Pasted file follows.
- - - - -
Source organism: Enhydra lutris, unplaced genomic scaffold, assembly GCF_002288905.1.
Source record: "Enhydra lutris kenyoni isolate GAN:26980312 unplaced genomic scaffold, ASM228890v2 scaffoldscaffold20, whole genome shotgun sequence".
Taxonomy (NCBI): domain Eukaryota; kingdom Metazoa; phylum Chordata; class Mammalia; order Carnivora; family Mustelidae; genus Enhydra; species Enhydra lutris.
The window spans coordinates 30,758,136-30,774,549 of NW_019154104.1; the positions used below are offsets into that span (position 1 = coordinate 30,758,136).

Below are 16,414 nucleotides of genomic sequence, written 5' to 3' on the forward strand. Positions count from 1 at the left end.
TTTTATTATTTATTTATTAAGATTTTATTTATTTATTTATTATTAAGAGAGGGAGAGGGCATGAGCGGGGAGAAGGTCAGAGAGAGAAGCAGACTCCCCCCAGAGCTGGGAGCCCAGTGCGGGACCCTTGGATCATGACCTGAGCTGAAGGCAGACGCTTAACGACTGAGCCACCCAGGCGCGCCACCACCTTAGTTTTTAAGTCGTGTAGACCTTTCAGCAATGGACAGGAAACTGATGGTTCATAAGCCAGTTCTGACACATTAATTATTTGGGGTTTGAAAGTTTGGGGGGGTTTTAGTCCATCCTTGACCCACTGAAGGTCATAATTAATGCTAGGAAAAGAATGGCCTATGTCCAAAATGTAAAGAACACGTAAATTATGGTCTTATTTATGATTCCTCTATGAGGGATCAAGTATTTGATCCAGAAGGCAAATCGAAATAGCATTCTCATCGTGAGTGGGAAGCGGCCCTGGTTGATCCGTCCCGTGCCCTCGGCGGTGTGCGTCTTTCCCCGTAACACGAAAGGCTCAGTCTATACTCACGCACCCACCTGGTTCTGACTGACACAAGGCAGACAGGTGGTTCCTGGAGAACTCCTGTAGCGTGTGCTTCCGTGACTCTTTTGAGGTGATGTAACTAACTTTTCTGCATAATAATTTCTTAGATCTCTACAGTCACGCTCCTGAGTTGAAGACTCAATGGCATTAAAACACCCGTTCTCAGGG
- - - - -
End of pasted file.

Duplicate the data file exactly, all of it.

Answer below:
Source organism: Enhydra lutris, unplaced genomic scaffold, assembly GCF_002288905.1.
Source record: "Enhydra lutris kenyoni isolate GAN:26980312 unplaced genomic scaffold, ASM228890v2 scaffoldscaffold20, whole genome shotgun sequence".
Taxonomy (NCBI): domain Eukaryota; kingdom Metazoa; phylum Chordata; class Mammalia; order Carnivora; family Mustelidae; genus Enhydra; species Enhydra lutris.
The window spans coordinates 30,758,136-30,774,549 of NW_019154104.1; the positions used below are offsets into that span (position 1 = coordinate 30,758,136).

Below are 16,414 nucleotides of genomic sequence, written 5' to 3' on the forward strand. Positions count from 1 at the left end.
TTTTATTATTTATTTATTAAGATTTTATTTATTTATTTATTATTAAGAGAGGGAGAGGGCATGAGCGGGGAGAAGGTCAGAGAGAGAAGCAGACTCCCCCCAGAGCTGGGAGCCCAGTGCGGGACCCTTGGATCATGACCTGAGCTGAAGGCAGACGCTTAACGACTGAGCCACCCAGGCGCGCCACCACCTTAGTTTTTAAGTCGTGTAGACCTTTCAGCAATGGACAGGAAACTGATGGTTCATAAGCCAGTTCTGACACATTAATTATTTGGGGTTTGAAAGTTTGGGGGGGTTTTAGTCCATCCTTGACCCACTGAAGGTCATAATTAATGCTAGGAAAAGAATGGCCTATGTCCAAAATGTAAAGAACACGTAAATTATGGTCTTATTTATGATTCCTCTATGAGGGATCAAGTATTTGATCCAGAAGGCAAATCGAAATAGCATTCTCATCGTGAGTGGGAAGCGGCCCTGGTTGATCCGTCCCGTGCCCTCGGCGGTGTGCGTCTTTCCCCGTAACACGAAAGGCTCAGTCTATACTCACGCACCCACCTGGTTCTGACTGACACAAGGCAGACAGGTGGTTCCTGGAGAACTCCTGTAGCGTGTGCTTCCGTGACTCTTTTGAGGTGATGTAACTAACTTTTCTGCATAATAATTTCTTAGATCTCTACAGTCACGCTCCTGAGTTGAAGACTCAATGGCATTAAAACACCCGTTCTCAGGG